Wednesday 9th Sept | Better Health for Musicians with Hanna Keßeler
An avid flautist, Hanna Keßeler studied Rhythm and Movement Pedagogy in Vienna with a special focus on curative methodology. After graduating, she received a scholarship for Modern Expressive Dance here in the UK (York), whilst she began training to become a Franklin Method educator.
Since 2005, Hanna has been working as a licensed practitioner in training and further education at the Institute for Franklin-Method, working in a variety of dance styles such as jazz, African-dance and Taktetina, amongst others. Since 2008, Hanna has been a lecturer at The University of Music and Dance Cologne.
Since completing her advanced training in Music Physiology in Everyday Art at The UdK Berlin in 2011, Hanna has been a consultant on musicians’ health, with a focus on the connection between posture training and efficient music-making, imagination and performance presence as well as stage coaching and injury prevention.
Thursday 10th Sept | A Conversation with… Maria Schneider
Maria Schneider’s music has been hailed by critics as “evocative, majestic, magical, heart-stoppingly gorgeous, and beyond categorisation.” She and her orchestra became widely known starting with the release of their very first recording, Evanescence, in 1994. The Maria Schneider Orchestra has gone on to perform at festivals and concert halls the world over. Maria’s success has seen her receive numerous commissions and guest-conducting invites, working with over 90 groups in over 30 countries.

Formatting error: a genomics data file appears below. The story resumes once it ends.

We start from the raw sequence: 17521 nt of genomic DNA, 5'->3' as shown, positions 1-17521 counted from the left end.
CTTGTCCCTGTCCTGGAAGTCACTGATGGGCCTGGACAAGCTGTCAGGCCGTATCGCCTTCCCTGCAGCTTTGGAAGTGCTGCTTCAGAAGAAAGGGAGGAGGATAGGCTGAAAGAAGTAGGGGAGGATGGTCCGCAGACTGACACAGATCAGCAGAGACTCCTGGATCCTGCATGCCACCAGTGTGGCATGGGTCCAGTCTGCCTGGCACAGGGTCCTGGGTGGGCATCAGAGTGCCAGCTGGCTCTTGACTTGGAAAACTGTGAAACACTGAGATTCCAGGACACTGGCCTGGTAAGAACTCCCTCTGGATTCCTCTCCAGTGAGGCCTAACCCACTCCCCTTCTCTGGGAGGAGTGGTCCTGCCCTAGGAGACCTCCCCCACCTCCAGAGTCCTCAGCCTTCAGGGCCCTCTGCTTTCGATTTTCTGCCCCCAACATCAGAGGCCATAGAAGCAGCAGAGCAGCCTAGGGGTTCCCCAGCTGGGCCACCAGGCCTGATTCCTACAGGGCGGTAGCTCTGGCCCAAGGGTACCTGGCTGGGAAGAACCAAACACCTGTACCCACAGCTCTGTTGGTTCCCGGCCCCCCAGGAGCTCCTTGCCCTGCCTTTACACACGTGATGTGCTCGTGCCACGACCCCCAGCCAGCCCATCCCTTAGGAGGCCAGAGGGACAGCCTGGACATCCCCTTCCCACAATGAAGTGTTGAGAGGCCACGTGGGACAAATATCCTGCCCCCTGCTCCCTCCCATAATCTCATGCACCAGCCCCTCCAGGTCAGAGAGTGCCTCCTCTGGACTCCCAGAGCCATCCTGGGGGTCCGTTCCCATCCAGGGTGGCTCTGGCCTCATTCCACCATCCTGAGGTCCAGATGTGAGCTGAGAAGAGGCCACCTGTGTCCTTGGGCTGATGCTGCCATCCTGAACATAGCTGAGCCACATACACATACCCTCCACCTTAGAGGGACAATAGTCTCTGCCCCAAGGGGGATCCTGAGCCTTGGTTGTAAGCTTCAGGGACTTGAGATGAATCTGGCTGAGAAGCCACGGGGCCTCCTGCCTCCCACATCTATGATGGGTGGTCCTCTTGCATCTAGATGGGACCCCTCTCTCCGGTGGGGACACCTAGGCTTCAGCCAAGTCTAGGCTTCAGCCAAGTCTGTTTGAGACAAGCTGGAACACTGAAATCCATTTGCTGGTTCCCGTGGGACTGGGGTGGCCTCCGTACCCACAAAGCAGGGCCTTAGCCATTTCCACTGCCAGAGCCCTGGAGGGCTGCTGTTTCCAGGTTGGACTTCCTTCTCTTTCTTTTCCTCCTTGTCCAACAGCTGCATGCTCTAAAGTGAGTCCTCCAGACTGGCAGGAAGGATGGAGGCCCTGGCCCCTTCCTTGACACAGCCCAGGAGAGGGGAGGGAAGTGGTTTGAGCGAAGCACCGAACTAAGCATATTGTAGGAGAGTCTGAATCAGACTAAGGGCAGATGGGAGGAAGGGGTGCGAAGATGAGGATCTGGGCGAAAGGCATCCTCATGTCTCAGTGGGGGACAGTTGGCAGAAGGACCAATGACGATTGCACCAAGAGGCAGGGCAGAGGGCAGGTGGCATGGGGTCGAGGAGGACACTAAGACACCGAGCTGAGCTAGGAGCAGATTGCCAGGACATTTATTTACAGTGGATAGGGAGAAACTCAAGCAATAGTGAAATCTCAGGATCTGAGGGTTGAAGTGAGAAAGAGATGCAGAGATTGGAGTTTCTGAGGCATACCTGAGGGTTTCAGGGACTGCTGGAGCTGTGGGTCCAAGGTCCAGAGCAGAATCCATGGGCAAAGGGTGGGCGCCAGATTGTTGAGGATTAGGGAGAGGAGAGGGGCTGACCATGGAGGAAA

Maria’s music blurs the lines between genres, making her long list of commissioners quite varied, stretching from Jazz at Lincoln Center, to The Saint Paul Chamber Orchestra, to collaborating with David Bowie. She is among a small few to have received GRAMMYS in multiple genres, having received the award in both jazz and classical categories, as well as for her work with the trailblazing, Bowie.
Maria been awarded many honours by the Jazz Journalists Association, DOWNBEAT and JAZZTIMES Critics and Readers Polls. In 2012, her alma mater, The University of Minnesota, presented Schneider with an honorary doctorate. ASCAP awarded her their esteemed Concert Music Award in 2014. And in 2019, the National Endowment for the Arts bestowed on Schneider the nation’s highest honour in jazz, naming her an NEA Jazz Master.
We’d like to send a huge thank you to everyone taking part in this years events. With such limited opportunity for the Jazz Orchestra to get together in person, moments like this really help to inspire all of the young musicians we work with, during a time where practise and performance have been so dramatically affected.
We’ll be back with more news and views as the week unfolds!